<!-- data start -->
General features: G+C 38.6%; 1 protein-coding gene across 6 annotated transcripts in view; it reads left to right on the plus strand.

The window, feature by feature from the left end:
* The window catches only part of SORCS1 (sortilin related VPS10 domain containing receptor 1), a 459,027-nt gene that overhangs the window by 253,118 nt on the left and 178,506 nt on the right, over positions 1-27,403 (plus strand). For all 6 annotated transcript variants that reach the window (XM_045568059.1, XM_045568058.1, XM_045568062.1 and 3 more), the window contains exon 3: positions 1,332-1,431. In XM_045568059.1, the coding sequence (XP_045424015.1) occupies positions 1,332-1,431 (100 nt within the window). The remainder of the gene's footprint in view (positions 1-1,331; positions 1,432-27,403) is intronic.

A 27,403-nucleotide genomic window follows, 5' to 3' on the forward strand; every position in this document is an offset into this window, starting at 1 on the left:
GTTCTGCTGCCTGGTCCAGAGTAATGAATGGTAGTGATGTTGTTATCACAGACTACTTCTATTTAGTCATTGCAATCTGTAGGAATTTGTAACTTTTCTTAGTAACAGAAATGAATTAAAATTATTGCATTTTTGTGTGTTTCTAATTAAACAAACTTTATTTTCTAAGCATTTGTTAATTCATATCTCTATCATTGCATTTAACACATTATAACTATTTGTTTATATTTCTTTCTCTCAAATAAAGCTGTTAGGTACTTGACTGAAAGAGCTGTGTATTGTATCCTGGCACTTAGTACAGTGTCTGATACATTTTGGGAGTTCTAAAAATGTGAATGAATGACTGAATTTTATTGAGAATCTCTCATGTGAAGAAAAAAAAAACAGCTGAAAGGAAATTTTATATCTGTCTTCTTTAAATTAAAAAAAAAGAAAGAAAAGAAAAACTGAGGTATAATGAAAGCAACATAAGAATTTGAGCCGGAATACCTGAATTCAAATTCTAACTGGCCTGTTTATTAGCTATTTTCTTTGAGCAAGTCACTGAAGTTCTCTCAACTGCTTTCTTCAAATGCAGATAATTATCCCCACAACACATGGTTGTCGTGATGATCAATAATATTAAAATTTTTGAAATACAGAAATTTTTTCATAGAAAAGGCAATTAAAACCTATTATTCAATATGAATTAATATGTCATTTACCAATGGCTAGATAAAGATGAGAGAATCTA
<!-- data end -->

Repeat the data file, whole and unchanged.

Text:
General features: G+C 38.6%; 1 protein-coding gene across 6 annotated transcripts in view; it reads left to right on the plus strand.

The window, feature by feature from the left end:
* The window catches only part of SORCS1 (sortilin related VPS10 domain containing receptor 1), a 459,027-nt gene that overhangs the window by 253,118 nt on the left and 178,506 nt on the right, over positions 1-27,403 (plus strand). For all 6 annotated transcript variants that reach the window (XM_045568059.1, XM_045568058.1, XM_045568062.1 and 3 more), the window contains exon 3: positions 1,332-1,431. In XM_045568059.1, the coding sequence (XP_045424015.1) occupies positions 1,332-1,431 (100 nt within the window). The remainder of the gene's footprint in view (positions 1-1,331; positions 1,432-27,403) is intronic.

A 27,403-nucleotide genomic window follows, 5' to 3' on the forward strand; every position in this document is an offset into this window, starting at 1 on the left:
GTTCTGCTGCCTGGTCCAGAGTAATGAATGGTAGTGATGTTGTTATCACAGACTACTTCTATTTAGTCATTGCAATCTGTAGGAATTTGTAACTTTTCTTAGTAACAGAAATGAATTAAAATTATTGCATTTTTGTGTGTTTCTAATTAAACAAACTTTATTTTCTAAGCATTTGTTAATTCATATCTCTATCATTGCATTTAACACATTATAACTATTTGTTTATATTTCTTTCTCTCAAATAAAGCTGTTAGGTACTTGACTGAAAGAGCTGTGTATTGTATCCTGGCACTTAGTACAGTGTCTGATACATTTTGGGAGTTCTAAAAATGTGAATGAATGACTGAATTTTATTGAGAATCTCTCATGTGAAGAAAAAAAAAACAGCTGAAAGGAAATTTTATATCTGTCTTCTTTAAATTAAAAAAAAAGAAAGAAAAGAAAAACTGAGGTATAATGAAAGCAACATAAGAATTTGAGCCGGAATACCTGAATTCAAATTCTAACTGGCCTGTTTATTAGCTATTTTCTTTGAGCAAGTCACTGAAGTTCTCTCAACTGCTTTCTTCAAATGCAGATAATTATCCCCACAACACATGGTTGTCGTGATGATCAATAATATTAAAATTTTTGAAATACAGAAATTTTTTCATAGAAAAGGCAATTAAAACCTATTATTCAATATGAATTAATATGTCATTTACCAATGGCTAGATAAAGATGAGAGAATCTA